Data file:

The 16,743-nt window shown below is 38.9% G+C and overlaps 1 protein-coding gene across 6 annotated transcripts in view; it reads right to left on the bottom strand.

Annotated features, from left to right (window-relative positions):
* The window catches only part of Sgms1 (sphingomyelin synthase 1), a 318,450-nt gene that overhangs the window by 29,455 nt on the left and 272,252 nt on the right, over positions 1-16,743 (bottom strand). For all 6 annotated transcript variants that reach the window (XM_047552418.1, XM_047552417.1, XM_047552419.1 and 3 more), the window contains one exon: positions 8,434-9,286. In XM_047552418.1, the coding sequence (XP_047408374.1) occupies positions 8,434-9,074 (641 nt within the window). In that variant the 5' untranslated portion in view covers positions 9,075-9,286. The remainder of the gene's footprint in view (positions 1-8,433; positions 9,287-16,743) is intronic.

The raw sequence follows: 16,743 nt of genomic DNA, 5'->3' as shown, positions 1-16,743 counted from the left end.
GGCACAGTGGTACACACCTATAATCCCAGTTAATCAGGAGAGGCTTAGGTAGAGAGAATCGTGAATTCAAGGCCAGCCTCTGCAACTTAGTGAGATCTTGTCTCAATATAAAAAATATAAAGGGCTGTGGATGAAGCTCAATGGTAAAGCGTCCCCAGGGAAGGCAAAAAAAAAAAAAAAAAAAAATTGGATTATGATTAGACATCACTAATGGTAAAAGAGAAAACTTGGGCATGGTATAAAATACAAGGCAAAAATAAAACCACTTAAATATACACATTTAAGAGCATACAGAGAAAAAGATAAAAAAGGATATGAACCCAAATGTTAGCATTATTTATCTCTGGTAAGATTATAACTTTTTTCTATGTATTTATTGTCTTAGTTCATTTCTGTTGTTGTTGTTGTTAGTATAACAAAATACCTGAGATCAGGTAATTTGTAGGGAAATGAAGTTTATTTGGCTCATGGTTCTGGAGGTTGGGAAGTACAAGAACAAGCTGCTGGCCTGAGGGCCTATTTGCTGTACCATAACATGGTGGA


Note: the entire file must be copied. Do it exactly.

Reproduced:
The 16,743-nt window shown below is 38.9% G+C and overlaps 1 protein-coding gene across 6 annotated transcripts in view; it reads right to left on the bottom strand.

Annotated features, from left to right (window-relative positions):
* The window catches only part of Sgms1 (sphingomyelin synthase 1), a 318,450-nt gene that overhangs the window by 29,455 nt on the left and 272,252 nt on the right, over positions 1-16,743 (bottom strand). For all 6 annotated transcript variants that reach the window (XM_047552418.1, XM_047552417.1, XM_047552419.1 and 3 more), the window contains one exon: positions 8,434-9,286. In XM_047552418.1, the coding sequence (XP_047408374.1) occupies positions 8,434-9,074 (641 nt within the window). In that variant the 5' untranslated portion in view covers positions 9,075-9,286. The remainder of the gene's footprint in view (positions 1-8,433; positions 9,287-16,743) is intronic.

The raw sequence follows: 16,743 nt of genomic DNA, 5'->3' as shown, positions 1-16,743 counted from the left end.
GGCACAGTGGTACACACCTATAATCCCAGTTAATCAGGAGAGGCTTAGGTAGAGAGAATCGTGAATTCAAGGCCAGCCTCTGCAACTTAGTGAGATCTTGTCTCAATATAAAAAATATAAAGGGCTGTGGATGAAGCTCAATGGTAAAGCGTCCCCAGGGAAGGCAAAAAAAAAAAAAAAAAAAAATTGGATTATGATTAGACATCACTAATGGTAAAAGAGAAAACTTGGGCATGGTATAAAATACAAGGCAAAAATAAAACCACTTAAATATACACATTTAAGAGCATACAGAGAAAAAGATAAAAAAGGATATGAACCCAAATGTTAGCATTATTTATCTCTGGTAAGATTATAACTTTTTTCTATGTATTTATTGTCTTAGTTCATTTCTGTTGTTGTTGTTGTTAGTATAACAAAATACCTGAGATCAGGTAATTTGTAGGGAAATGAAGTTTATTTGGCTCATGGTTCTGGAGGTTGGGAAGTACAAGAACAAGCTGCTGGCCTGAGGGCCTATTTGCTGTACCATAACATGGTGGA